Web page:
For contrast, to become a Sole Trader. All you have to do is contact HMRC (Her Majesty’s Revenue and Customs) and every year fill in a self assessment. An LTD must send a Memorandum of Association and Articles of Association. For this reason it becomes a lot harder to do so and often people will employ a Secretary. To be a PLC can take lots of time and can sometimes not be possible for companies with a very bad image. Companies also may struggle if they are unreliable or have seasonal traits, such as a manufacturer of Christmas gifts.
Advantages of a Public Limited Company
Having Shares will fund expansion, allowing the business to grow.
This also raises company profile.
The business can raise a lot of capital because there is no limit for shareholders to invest.
Shares are transferable, so investors can split profits.
You can get input from investors.
Investors may try to grow the business, through things like discounted advertising, if they own part of another business.
Disadvantages of being a Public Limited Company
There could be a possible loss of control, as people may find that shareholders own over 50% of the shares, entitling them to the ownership of the business. This is also known as a divorce of control.
Shareholders may have other plans to maximise profits over social and ethical goals.
Share prices could collapse.
There are a lot of legal formalities.
Fluctuations in share price could make a company worthless overnight.
PLC’s are hard to maintain. As they are usually large, often everyone has their own ideas.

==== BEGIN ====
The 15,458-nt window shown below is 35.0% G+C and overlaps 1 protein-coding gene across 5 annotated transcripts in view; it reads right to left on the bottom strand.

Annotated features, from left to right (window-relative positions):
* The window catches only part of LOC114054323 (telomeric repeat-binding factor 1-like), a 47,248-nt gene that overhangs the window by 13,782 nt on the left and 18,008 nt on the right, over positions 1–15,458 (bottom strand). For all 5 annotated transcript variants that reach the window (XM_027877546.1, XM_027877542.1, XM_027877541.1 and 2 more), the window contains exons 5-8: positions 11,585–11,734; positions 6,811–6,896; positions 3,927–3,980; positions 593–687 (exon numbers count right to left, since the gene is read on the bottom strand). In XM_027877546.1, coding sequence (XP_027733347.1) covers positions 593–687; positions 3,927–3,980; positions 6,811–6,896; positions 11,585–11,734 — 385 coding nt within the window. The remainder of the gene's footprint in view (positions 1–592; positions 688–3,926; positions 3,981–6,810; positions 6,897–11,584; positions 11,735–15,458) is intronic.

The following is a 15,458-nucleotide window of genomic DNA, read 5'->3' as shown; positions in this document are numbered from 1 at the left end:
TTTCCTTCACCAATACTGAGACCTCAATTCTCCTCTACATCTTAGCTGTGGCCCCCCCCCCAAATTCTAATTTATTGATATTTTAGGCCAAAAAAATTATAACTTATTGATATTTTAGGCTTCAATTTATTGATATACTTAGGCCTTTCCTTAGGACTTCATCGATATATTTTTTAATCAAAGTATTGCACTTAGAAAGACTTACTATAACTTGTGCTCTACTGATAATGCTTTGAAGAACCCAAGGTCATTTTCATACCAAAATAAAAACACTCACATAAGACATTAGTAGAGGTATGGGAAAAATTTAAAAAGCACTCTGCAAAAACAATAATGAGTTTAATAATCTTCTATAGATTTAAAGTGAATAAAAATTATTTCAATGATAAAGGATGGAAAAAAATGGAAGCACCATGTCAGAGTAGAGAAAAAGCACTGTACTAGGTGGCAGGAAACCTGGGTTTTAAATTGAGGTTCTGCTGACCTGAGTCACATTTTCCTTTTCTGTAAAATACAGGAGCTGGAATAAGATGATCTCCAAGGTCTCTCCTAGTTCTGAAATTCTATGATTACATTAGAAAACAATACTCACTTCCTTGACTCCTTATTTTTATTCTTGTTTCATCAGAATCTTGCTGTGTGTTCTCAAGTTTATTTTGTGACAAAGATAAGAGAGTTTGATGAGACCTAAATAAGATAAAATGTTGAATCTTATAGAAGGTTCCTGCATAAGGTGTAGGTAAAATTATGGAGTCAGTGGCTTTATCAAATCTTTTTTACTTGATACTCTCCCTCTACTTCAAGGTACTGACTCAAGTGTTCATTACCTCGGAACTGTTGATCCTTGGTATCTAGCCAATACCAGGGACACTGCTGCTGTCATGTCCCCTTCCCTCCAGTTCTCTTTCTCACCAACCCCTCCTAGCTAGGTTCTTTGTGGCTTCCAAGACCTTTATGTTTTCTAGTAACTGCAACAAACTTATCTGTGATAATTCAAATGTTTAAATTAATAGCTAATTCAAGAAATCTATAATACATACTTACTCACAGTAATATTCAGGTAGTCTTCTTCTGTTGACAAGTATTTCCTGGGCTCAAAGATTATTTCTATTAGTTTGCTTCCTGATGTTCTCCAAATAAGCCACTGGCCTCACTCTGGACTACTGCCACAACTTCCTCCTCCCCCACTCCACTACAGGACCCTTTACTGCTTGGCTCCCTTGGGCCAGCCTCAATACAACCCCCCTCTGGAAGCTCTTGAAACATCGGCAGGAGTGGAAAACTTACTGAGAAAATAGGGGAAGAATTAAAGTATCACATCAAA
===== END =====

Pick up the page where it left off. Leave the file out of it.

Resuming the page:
Some companies may be overvalued.
Some do not have $50,000 worth of shares to float.
A PLC is usually for large companies. Small businesses will not always expect to grow, Corner shops for example, will not grow beyond what is possible due to the local footfall. Therefore PLC’s are often global businesses.
It is currently well known that bukkit has been given a dmca request by Wesley Wolfie, but now that that has happened, we now need to rebuild!
So here is whats happening, the folks over from bukkit are now working on a new modding api, called sponge! currently ‘Sponge will start with Minecraft 1.8, with Vanilla Client Support on Forge.’
Old plugins that were written on bukkit will most likely have to be removed, unless someone finds a way to make them compatible with sponge.
Here is a large extract of what they plan to do.
Our ultimate goal is to create a modding API that is easy to use for owners of small servers for friends and family, owners of large servers, and everyone in between. In addition, we also plan to permit client modding.
Sponge mods should work across several different Minecraft versions without needing an update from the developer, which means that you don’t have to worry about all your mods breaking between each new major release of Minecraft (1.6, 1.7, 1.8, etc.).
Sponge will support official interoperability with Forge so you can use both Sponge mods and Forge mods together. We are working directly with the Forge team.
While Sponge will not be directly supporting Bukkit, community projects have been started that aim to provide complete support for existing Bukkit plugins on top of Sponge